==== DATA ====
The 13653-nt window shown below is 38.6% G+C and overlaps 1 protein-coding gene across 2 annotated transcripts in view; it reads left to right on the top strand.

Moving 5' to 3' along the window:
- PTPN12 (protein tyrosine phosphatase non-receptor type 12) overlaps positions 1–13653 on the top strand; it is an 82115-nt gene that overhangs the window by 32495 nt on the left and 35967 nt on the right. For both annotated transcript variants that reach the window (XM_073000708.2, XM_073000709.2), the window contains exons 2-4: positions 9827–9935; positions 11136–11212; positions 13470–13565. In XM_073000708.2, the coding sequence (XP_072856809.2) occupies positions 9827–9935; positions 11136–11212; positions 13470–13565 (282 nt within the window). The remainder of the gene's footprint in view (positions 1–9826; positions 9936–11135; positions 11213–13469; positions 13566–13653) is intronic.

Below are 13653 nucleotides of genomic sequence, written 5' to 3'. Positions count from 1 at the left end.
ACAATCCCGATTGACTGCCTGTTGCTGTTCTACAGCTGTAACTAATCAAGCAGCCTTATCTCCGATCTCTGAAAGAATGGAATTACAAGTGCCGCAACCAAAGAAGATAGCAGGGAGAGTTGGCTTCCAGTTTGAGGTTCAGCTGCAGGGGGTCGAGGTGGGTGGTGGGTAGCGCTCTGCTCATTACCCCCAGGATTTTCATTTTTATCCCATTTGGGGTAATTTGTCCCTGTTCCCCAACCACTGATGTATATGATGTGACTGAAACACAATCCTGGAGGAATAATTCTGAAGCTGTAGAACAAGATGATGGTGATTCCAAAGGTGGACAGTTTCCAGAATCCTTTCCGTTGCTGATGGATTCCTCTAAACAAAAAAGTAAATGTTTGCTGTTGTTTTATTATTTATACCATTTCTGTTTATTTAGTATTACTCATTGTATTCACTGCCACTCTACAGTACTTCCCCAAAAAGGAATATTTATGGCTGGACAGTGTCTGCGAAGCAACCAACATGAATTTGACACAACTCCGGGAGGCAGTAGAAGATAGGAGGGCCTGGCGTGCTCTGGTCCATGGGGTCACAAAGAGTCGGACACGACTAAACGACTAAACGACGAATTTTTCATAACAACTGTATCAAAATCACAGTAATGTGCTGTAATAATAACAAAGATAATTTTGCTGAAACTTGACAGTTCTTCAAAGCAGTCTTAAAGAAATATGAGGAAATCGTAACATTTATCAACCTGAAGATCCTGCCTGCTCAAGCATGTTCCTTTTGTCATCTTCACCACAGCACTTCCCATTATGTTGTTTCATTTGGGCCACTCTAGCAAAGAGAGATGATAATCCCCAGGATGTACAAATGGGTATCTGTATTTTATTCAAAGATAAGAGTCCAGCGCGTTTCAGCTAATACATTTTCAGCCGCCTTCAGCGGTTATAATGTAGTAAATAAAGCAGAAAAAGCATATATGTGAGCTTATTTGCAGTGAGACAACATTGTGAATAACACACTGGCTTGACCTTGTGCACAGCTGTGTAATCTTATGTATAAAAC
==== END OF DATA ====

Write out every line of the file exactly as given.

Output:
The 13653-nt window shown below is 38.6% G+C and overlaps 1 protein-coding gene across 2 annotated transcripts in view; it reads left to right on the top strand.

Moving 5' to 3' along the window:
- PTPN12 (protein tyrosine phosphatase non-receptor type 12) overlaps positions 1–13653 on the top strand; it is an 82115-nt gene that overhangs the window by 32495 nt on the left and 35967 nt on the right. For both annotated transcript variants that reach the window (XM_073000708.2, XM_073000709.2), the window contains exons 2-4: positions 9827–9935; positions 11136–11212; positions 13470–13565. In XM_073000708.2, the coding sequence (XP_072856809.2) occupies positions 9827–9935; positions 11136–11212; positions 13470–13565 (282 nt within the window). The remainder of the gene's footprint in view (positions 1–9826; positions 9936–11135; positions 11213–13469; positions 13566–13653) is intronic.

Below are 13653 nucleotides of genomic sequence, written 5' to 3'. Positions count from 1 at the left end.
ACAATCCCGATTGACTGCCTGTTGCTGTTCTACAGCTGTAACTAATCAAGCAGCCTTATCTCCGATCTCTGAAAGAATGGAATTACAAGTGCCGCAACCAAAGAAGATAGCAGGGAGAGTTGGCTTCCAGTTTGAGGTTCAGCTGCAGGGGGTCGAGGTGGGTGGTGGGTAGCGCTCTGCTCATTACCCCCAGGATTTTCATTTTTATCCCATTTGGGGTAATTTGTCCCTGTTCCCCAACCACTGATGTATATGATGTGACTGAAACACAATCCTGGAGGAATAATTCTGAAGCTGTAGAACAAGATGATGGTGATTCCAAAGGTGGACAGTTTCCAGAATCCTTTCCGTTGCTGATGGATTCCTCTAAACAAAAAAGTAAATGTTTGCTGTTGTTTTATTATTTATACCATTTCTGTTTATTTAGTATTACTCATTGTATTCACTGCCACTCTACAGTACTTCCCCAAAAAGGAATATTTATGGCTGGACAGTGTCTGCGAAGCAACCAACATGAATTTGACACAACTCCGGGAGGCAGTAGAAGATAGGAGGGCCTGGCGTGCTCTGGTCCATGGGGTCACAAAGAGTCGGACACGACTAAACGACTAAACGACGAATTTTTCATAACAACTGTATCAAAATCACAGTAATGTGCTGTAATAATAACAAAGATAATTTTGCTGAAACTTGACAGTTCTTCAAAGCAGTCTTAAAGAAATATGAGGAAATCGTAACATTTATCAACCTGAAGATCCTGCCTGCTCAAGCATGTTCCTTTTGTCATCTTCACCACAGCACTTCCCATTATGTTGTTTCATTTGGGCCACTCTAGCAAAGAGAGATGATAATCCCCAGGATGTACAAATGGGTATCTGTATTTTATTCAAAGATAAGAGTCCAGCGCGTTTCAGCTAATACATTTTCAGCCGCCTTCAGCGGTTATAATGTAGTAAATAAAGCAGAAAAAGCATATATGTGAGCTTATTTGCAGTGAGACAACATTGTGAATAACACACTGGCTTGACCTTGTGCACAGCTGTGTAATCTTATGTATAAAAC